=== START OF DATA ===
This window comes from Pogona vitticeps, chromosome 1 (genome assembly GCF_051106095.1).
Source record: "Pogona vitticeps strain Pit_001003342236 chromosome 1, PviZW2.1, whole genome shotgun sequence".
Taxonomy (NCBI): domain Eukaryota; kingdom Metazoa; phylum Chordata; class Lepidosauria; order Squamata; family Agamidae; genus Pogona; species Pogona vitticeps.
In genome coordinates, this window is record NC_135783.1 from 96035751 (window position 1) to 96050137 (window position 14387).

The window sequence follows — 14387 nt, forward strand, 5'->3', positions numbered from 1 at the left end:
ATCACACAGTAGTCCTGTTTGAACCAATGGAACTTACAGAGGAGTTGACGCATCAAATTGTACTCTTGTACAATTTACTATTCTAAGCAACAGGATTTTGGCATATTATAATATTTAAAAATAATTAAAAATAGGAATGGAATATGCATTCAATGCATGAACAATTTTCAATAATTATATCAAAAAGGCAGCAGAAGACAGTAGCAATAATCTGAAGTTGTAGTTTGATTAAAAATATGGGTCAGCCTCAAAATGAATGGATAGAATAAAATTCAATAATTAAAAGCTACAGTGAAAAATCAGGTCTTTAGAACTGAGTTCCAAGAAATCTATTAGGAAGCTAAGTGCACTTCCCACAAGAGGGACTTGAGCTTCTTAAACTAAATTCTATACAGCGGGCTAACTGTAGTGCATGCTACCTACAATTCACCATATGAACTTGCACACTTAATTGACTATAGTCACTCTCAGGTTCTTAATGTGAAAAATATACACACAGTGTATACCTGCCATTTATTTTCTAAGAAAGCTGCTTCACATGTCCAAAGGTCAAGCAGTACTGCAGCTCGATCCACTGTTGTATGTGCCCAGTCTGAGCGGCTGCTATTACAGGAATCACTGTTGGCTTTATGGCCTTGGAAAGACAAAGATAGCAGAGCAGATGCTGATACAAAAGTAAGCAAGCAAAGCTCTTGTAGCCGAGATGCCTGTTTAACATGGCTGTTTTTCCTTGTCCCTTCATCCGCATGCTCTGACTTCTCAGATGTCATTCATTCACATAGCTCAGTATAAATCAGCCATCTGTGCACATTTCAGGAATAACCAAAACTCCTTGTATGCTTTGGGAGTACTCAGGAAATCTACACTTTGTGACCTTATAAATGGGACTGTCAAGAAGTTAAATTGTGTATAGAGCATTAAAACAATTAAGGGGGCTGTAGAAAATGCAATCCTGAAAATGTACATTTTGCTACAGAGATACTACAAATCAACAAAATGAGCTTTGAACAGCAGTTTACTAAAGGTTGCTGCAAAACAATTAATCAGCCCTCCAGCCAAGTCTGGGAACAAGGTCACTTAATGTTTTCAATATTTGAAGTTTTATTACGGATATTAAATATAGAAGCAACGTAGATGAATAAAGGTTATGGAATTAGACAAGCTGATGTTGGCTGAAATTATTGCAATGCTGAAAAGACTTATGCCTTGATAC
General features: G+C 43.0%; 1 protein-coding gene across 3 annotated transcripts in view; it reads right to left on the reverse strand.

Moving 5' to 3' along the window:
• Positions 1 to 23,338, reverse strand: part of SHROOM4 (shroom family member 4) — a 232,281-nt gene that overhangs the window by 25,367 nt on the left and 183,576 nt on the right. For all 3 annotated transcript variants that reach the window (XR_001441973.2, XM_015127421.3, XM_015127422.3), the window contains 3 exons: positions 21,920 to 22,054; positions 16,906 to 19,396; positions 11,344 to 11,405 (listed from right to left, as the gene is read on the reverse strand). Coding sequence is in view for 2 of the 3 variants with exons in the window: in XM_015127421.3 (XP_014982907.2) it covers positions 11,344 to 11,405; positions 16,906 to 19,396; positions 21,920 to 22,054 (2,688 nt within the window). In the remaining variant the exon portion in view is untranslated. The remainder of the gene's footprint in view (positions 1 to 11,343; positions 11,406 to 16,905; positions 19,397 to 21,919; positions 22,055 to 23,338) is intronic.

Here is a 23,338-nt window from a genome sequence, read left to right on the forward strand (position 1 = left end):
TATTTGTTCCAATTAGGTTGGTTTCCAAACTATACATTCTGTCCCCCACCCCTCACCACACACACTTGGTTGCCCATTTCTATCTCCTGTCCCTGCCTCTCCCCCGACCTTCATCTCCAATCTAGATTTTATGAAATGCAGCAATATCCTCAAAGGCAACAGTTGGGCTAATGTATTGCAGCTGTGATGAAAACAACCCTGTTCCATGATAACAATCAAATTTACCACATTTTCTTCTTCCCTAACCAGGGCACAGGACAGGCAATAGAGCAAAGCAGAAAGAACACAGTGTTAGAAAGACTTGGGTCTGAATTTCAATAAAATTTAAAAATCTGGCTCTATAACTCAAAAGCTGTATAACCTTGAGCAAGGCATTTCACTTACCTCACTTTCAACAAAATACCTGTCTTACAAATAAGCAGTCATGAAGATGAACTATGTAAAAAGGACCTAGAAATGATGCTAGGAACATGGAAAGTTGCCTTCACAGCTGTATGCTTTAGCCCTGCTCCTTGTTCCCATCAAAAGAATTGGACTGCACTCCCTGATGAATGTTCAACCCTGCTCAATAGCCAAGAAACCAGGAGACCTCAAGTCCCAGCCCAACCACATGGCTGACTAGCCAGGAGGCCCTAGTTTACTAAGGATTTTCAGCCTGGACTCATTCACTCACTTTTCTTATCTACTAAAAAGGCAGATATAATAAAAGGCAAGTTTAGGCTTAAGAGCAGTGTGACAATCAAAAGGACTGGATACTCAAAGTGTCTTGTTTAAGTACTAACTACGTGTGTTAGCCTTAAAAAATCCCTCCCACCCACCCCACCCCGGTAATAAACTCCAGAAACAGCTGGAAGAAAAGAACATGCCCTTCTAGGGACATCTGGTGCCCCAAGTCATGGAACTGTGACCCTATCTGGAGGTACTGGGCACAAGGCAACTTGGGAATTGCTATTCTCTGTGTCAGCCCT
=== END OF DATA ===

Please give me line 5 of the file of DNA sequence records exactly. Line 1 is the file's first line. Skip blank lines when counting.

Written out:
The window sequence follows — 14387 nt, forward strand, 5'->3', positions numbered from 1 at the left end: